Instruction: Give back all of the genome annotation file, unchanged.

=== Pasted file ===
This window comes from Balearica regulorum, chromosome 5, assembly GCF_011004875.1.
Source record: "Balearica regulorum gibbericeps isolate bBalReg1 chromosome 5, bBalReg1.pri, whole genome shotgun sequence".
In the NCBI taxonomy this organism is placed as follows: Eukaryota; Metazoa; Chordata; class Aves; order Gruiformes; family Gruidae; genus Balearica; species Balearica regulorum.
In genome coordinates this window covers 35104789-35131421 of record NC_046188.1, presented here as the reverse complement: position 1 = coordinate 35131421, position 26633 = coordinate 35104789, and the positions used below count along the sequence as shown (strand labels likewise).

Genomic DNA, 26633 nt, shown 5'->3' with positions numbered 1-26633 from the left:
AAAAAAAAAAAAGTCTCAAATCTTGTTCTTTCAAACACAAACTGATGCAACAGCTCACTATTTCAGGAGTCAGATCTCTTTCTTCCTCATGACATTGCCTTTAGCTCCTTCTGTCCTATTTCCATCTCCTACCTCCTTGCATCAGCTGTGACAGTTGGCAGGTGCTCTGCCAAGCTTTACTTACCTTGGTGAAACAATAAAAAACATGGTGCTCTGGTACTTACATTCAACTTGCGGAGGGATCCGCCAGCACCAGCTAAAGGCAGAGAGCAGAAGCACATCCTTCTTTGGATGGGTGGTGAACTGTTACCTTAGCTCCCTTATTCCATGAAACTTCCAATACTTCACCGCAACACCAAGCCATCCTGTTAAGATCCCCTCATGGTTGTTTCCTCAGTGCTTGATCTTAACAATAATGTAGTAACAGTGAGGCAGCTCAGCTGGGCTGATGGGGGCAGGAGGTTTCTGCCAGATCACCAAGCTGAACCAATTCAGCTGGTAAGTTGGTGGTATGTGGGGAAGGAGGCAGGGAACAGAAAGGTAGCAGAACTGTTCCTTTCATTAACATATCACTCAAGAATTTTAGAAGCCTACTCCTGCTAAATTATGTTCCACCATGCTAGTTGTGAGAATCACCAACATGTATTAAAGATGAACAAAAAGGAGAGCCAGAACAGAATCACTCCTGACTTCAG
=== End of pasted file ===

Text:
This window comes from Balearica regulorum, chromosome 5, assembly GCF_011004875.1.
Source record: "Balearica regulorum gibbericeps isolate bBalReg1 chromosome 5, bBalReg1.pri, whole genome shotgun sequence".
In the NCBI taxonomy this organism is placed as follows: Eukaryota; Metazoa; Chordata; class Aves; order Gruiformes; family Gruidae; genus Balearica; species Balearica regulorum.
In genome coordinates this window covers 35104789-35131421 of record NC_046188.1, presented here as the reverse complement: position 1 = coordinate 35131421, position 26633 = coordinate 35104789, and the positions used below count along the sequence as shown (strand labels likewise).

Genomic DNA, 26633 nt, shown 5'->3' with positions numbered 1-26633 from the left:
AAAAAAAAAAAAGTCTCAAATCTTGTTCTTTCAAACACAAACTGATGCAACAGCTCACTATTTCAGGAGTCAGATCTCTTTCTTCCTCATGACATTGCCTTTAGCTCCTTCTGTCCTATTTCCATCTCCTACCTCCTTGCATCAGCTGTGACAGTTGGCAGGTGCTCTGCCAAGCTTTACTTACCTTGGTGAAACAATAAAAAACATGGTGCTCTGGTACTTACATTCAACTTGCGGAGGGATCCGCCAGCACCAGCTAAAGGCAGAGAGCAGAAGCACATCCTTCTTTGGATGGGTGGTGAACTGTTACCTTAGCTCCCTTATTCCATGAAACTTCCAATACTTCACCGCAACACCAAGCCATCCTGTTAAGATCCCCTCATGGTTGTTTCCTCAGTGCTTGATCTTAACAATAATGTAGTAACAGTGAGGCAGCTCAGCTGGGCTGATGGGGGCAGGAGGTTTCTGCCAGATCACCAAGCTGAACCAATTCAGCTGGTAAGTTGGTGGTATGTGGGGAAGGAGGCAGGGAACAGAAAGGTAGCAGAACTGTTCCTTTCATTAACATATCACTCAAGAATTTTAGAAGCCTACTCCTGCTAAATTATGTTCCACCATGCTAGTTGTGAGAATCACCAACATGTATTAAAGATGAACAAAAAGGAGAGCCAGAACAGAATCACTCCTGACTTCAG